Why do works by Vincent van Gogh look the way they do? Scholars have supplied all sorts of explanations, ranging from mental illness to lead poisoning, though one thing is for sure: his paintings look like something other than conventional everyday life. With a van Gogh blockbuster on view at the Museum of Fine Arts in Houston, we turn back to the April 1–14, 1942 issue of ARTnews, in which John Rewald kicked off a series that drew comparisons between famed paintings and photographs he’d taken of real-world locations that often looked little like artists’ painterly representations. “The views that van Gogh chose often amazed me by their banality, by their total lack of any emotional quality—that quality he makes so urgent in all of his works,” Rewald wrote at the time. The article follows in full below. —Alex Greenberger
“Van Gogh vs. Nature: Did Vincent or the Camera Lie?”
By John Rewald
April 1–14, 1942
Unique comparisons of some of the best known van Gogh views with photographs taken by the author on the spot roughly fifty years later—first of a series of these extraordinary documentary photographs about great French masters from Ingres to Cézanne, to appear in forthcoming issues.
“A work of art is a bit of nature seen through the eyes of a temperament.” This celebrated definition of Zola’s, inspired by the canvases of Manet, might have been devised expressly for the paintings of Vincent van Gogh. Indeed, where Cézanne was given to reflection, where Renoir allowed himself to be guided by an exquisite sensitivity and Pissarro by rustic lyricism, van Gogh was primarily swayed by temperament. If he loved nature passionately, he was never subject to her. On the contrary he availed himself of her shapes and colors only for the purpose of transforming them along the lines of his turbulent temperament and according to an inspiration often tinged by symbolism. Looking at his pictures one might suppose that van Gogh tended to considerable independence from his subject matter and that the thing he wished for dominated the thing seen. But nothing is less true. The balance which he established between the documentation nature offered and the demands of his creative will, this delicate adjustment was never made at the expense of “reality.” Always it was van Gogh’s intent to render what nature presented to him, omitting rather than adding, altering only in order to simplify, underlining certain aspects by line and color, exaggerating certain shapes, energizing certain planes in order to attain his more condensed “reality.”
To analyze these methods, nothing could be more illuminating than to compare on the spot the living countryside with its painted version. Hence the photographs herewith of actual views alongside the canvases that made these scenes famous (not forgetting, of course, that the camera eye registers differently from human optics).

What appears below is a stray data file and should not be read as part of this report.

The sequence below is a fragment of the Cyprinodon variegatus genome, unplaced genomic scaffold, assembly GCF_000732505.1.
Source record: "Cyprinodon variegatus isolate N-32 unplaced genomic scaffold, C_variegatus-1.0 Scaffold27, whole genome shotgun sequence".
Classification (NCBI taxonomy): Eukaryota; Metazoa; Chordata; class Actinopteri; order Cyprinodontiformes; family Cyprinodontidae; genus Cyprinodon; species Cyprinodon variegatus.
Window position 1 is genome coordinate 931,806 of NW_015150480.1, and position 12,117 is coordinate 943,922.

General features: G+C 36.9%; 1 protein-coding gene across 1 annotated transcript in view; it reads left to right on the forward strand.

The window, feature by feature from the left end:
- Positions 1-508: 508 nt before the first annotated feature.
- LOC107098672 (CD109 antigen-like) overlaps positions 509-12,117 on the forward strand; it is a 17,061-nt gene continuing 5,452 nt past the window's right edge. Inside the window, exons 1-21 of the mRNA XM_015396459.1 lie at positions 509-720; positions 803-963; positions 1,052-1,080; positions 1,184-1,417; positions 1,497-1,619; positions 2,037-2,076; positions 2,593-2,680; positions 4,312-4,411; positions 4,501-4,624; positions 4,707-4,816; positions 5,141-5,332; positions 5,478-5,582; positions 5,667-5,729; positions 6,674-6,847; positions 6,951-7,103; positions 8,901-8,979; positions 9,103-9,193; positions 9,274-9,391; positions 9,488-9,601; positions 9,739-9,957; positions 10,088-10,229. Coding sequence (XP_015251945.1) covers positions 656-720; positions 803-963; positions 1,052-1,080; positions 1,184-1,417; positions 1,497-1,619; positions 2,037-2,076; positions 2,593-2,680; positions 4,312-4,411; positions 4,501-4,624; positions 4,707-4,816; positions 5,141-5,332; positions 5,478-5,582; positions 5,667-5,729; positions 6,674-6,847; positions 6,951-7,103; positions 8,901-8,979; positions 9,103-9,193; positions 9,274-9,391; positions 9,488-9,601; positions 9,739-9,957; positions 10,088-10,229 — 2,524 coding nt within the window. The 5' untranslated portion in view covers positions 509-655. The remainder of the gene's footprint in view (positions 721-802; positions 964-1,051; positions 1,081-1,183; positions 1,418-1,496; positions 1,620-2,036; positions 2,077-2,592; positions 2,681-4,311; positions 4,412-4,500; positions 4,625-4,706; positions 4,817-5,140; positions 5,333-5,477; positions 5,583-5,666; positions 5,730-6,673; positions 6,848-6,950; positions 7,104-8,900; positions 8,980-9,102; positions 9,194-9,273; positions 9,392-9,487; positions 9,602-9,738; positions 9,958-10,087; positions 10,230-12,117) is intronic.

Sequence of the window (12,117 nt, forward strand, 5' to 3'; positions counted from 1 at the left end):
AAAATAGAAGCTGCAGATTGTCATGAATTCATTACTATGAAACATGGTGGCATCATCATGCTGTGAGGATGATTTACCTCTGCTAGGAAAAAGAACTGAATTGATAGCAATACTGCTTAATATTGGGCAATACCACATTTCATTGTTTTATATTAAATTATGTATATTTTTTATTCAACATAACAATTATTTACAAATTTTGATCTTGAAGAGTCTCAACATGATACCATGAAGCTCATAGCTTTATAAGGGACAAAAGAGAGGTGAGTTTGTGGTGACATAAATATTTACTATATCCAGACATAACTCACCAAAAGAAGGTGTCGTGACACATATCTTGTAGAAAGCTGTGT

When he selected Arles as a place to work in, Vincent hoped to find there the diverse elements which he felt were essential to his artistic development. His preconception about the south of France was a combination of everything that he loved and had dreamed of: the tapestry of Moroccan colors which Delacroix so admired, the incisive outlines of Japanese prints, lastly the actual shape of Provence as he had seen it in the canvases of Cézanne and Monticelli. Over and above this he was to discover, to his considerable surprise, that the country around Arles at times resembled his native Holland. But the color of the landscape impressed him even more than its character and it was its richness under the ardor of southern sunshine which carried him away and offered him new and absorbing problems.
During the course of several trips in the south of France I visited Arles, where Vincent lived in 1888, and St. Rémy where he was confined in the famous asylum, for the express purpose of identifying the scenes he painted. In fifty years these scenes have changed amazingly little and today, but for the major fact that the trees have grown taller, they offer virtually the same appearance they did to the painter at the time. A first glance finds them disappointing both in their structure and their unprepossessing color. The views that van Gogh chose often amazed me by their banality, by their total lack of any emotional quality—that quality he makes so urgent in all of his works. But painting the bridge of Trinquetaille, that Mairie of Auvers, the wheatfield under the rain, or the passageway in the asylum, the artist knew how to accentuate the sensations of intensity, of gayety, of desolation or of melancholy which he discovered in them. By purely pictorial means he has stressed line and color (although the latter, unhappily, is not apparent in reproduction).
Faced with the themes and the canvases of van Gogh, so strangely alike yet so absorbingly different, one realizes that “reality” cannot exist independently, and that the artist paints after all not what is but what he sees. Vincent himself best defined the problem when he asked his brother: “When the thing represented is, in point of character, absolutely in agreement and one with the manner of representing it, isn’t it just that that gives a work of art its quality?”